Within-city Variation in Urban Decline: The Case of Detroit

A nice paper on Detroit’s decline. Does the whole city decline or some parts decline more than others? If it is latter case, which parts decline more and why?

When a city experiences a decline in income or population, do all neighborhoods within the city decline equally? Or do some neighborhoods decline more than others? What are the characteristics of the neighborhoods that decline the most? We answer these questions by looking at what happened to neighborhoods within Detroit as the city experienced a sharp decline in income and population from the 1980s to the late 2000s.

The declines in population and income were not experienced uniformly across the census tracts within Detroit. The poorest census tracts experienced the largest declines in population while it was the rich census tracts that experienced the largest declines in income. In particular, it was the relatively rich neighborhoods that were in close proximity to the richest neighborhoods that experienced the biggest income declines.

The authors actually had a model which looks at a rising city. They applied the same to Detroit to show the model works in reverse as well. So what does rising city show?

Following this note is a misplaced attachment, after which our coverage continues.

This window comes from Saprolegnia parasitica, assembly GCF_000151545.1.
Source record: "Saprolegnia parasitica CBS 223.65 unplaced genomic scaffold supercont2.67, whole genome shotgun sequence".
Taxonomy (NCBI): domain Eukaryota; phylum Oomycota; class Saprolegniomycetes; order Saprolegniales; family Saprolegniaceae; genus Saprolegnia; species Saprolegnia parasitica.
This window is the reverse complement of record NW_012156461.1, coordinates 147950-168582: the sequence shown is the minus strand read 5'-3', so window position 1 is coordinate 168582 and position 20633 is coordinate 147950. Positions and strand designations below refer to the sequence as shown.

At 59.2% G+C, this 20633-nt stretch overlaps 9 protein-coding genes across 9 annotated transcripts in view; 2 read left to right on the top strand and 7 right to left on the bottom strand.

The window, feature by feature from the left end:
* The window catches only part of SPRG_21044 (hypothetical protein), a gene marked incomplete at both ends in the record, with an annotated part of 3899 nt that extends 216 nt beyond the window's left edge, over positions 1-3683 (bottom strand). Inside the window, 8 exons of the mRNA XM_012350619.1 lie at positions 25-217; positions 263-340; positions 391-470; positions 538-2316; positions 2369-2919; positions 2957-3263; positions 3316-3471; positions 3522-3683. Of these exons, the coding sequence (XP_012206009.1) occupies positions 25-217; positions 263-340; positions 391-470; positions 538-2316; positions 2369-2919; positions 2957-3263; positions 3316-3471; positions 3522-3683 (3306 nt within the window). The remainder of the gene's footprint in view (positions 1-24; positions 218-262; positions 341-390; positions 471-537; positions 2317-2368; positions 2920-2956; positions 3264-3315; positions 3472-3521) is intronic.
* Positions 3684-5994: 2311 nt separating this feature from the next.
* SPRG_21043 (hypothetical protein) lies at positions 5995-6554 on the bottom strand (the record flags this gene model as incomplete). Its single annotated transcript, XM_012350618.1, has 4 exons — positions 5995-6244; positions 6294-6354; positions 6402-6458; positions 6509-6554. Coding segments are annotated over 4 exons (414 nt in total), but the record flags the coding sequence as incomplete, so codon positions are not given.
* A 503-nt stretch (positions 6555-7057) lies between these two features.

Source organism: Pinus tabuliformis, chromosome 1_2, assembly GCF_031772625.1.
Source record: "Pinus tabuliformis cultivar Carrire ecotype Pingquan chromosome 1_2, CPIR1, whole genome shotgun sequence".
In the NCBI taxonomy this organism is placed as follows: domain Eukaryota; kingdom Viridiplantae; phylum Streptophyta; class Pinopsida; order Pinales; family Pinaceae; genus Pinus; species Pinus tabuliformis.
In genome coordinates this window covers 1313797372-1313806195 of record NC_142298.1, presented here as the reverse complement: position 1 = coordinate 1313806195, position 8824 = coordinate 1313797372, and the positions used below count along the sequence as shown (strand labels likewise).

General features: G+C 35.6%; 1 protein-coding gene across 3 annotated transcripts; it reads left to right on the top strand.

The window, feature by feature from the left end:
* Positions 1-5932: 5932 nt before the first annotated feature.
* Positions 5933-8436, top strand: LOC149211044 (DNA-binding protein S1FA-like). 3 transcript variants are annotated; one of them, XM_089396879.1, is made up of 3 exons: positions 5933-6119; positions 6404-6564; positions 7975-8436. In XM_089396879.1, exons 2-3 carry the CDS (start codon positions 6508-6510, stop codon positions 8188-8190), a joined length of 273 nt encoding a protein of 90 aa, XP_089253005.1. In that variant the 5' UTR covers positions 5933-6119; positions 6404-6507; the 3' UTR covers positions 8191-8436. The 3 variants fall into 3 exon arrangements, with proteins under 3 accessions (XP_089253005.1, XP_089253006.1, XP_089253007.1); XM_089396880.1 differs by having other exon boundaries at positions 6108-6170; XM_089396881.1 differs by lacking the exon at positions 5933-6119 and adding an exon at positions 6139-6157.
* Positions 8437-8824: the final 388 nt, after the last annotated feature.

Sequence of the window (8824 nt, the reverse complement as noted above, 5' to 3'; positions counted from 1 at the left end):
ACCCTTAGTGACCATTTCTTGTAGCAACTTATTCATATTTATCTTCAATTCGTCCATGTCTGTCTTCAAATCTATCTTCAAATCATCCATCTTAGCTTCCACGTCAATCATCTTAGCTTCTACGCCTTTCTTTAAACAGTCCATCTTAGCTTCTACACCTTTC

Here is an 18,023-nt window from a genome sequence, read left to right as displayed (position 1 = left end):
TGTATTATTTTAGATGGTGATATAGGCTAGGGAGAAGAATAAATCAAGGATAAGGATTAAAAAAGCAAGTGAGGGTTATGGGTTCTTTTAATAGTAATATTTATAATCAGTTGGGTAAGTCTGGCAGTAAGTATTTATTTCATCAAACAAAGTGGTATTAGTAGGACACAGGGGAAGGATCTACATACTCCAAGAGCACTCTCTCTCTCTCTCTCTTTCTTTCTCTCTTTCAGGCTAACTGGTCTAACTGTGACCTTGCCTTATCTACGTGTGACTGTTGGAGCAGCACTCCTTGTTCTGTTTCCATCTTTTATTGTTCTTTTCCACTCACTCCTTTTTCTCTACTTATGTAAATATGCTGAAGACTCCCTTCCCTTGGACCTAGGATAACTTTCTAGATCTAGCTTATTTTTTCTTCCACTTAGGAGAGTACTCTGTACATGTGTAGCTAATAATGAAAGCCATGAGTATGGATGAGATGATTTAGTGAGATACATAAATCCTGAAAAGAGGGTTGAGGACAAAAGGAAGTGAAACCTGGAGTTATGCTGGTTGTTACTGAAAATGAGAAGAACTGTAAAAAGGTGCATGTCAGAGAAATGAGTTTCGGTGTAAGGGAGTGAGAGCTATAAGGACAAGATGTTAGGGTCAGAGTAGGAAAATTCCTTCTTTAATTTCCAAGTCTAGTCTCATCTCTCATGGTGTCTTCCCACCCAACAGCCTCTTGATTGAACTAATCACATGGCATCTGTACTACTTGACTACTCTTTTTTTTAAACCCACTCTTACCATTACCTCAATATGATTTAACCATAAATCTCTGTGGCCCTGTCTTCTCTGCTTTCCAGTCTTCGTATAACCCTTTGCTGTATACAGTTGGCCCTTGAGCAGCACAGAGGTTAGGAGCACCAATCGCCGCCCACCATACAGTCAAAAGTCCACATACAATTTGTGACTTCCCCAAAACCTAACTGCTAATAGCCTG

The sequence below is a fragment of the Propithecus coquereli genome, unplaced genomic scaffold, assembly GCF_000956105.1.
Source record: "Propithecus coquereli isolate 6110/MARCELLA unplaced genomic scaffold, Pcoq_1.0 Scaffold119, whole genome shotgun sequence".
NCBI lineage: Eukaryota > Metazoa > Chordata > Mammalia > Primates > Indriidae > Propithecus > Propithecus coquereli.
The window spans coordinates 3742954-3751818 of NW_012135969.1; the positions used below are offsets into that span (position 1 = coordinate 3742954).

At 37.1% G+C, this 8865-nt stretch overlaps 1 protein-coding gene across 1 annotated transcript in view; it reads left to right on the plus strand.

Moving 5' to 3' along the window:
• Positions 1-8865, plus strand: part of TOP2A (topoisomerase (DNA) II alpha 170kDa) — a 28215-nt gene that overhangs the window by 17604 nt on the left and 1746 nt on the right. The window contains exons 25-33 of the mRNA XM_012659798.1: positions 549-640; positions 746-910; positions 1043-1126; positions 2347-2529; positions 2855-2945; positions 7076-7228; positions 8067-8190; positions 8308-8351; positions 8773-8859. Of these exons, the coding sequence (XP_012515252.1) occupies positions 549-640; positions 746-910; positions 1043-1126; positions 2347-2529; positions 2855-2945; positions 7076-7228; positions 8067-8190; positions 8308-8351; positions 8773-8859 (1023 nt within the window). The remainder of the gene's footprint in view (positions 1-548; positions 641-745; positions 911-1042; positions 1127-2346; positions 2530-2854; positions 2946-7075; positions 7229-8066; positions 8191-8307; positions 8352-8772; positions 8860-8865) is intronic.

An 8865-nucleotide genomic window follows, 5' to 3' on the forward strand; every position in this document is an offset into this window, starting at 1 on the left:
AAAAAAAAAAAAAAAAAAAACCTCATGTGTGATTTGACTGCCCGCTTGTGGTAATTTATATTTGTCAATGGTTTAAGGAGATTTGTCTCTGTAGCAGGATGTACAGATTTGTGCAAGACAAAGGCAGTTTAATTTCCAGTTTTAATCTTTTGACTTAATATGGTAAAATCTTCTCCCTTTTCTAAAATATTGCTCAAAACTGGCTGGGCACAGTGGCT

We view our analysis through the recently developed model of Guerrieri, Hartley and Hurst (2011)—henceforth GHH….A key prediction of this model is that in response to a positive population or income shock at the city level, the new influx of richer residents will choose to locate in the poorer neighborhoods that border the richer neighborhoods so as to maximize their consumption of the positive neighborhood amenities. In GHH, we refer to this process as endogenous gentrification. We then provide a variety of evidence showing that in response to positive city-wide labor demand shocks, such as an influx of richer residents, the poor neighborhoods that border the rich neighborhoods experience the greatest increase in housing prices within the city because they are the neighborhoods that gentrify (poor residents exit and richer residents migrate in).

They reverse this positive settlement shock  to what happened in Detroit which was a negative shock. And the results show the model works in reverse as well. So in positive shock the poor neighborhoods close to rich ones gain as people come in… In a negative shock, the same neighborhood closest to rich one declines as people leave…

This decline of Detroit city is so interesting that one can keep reading as much on it. From a hope city to an almost hopeless one, it has been an amazing journey..

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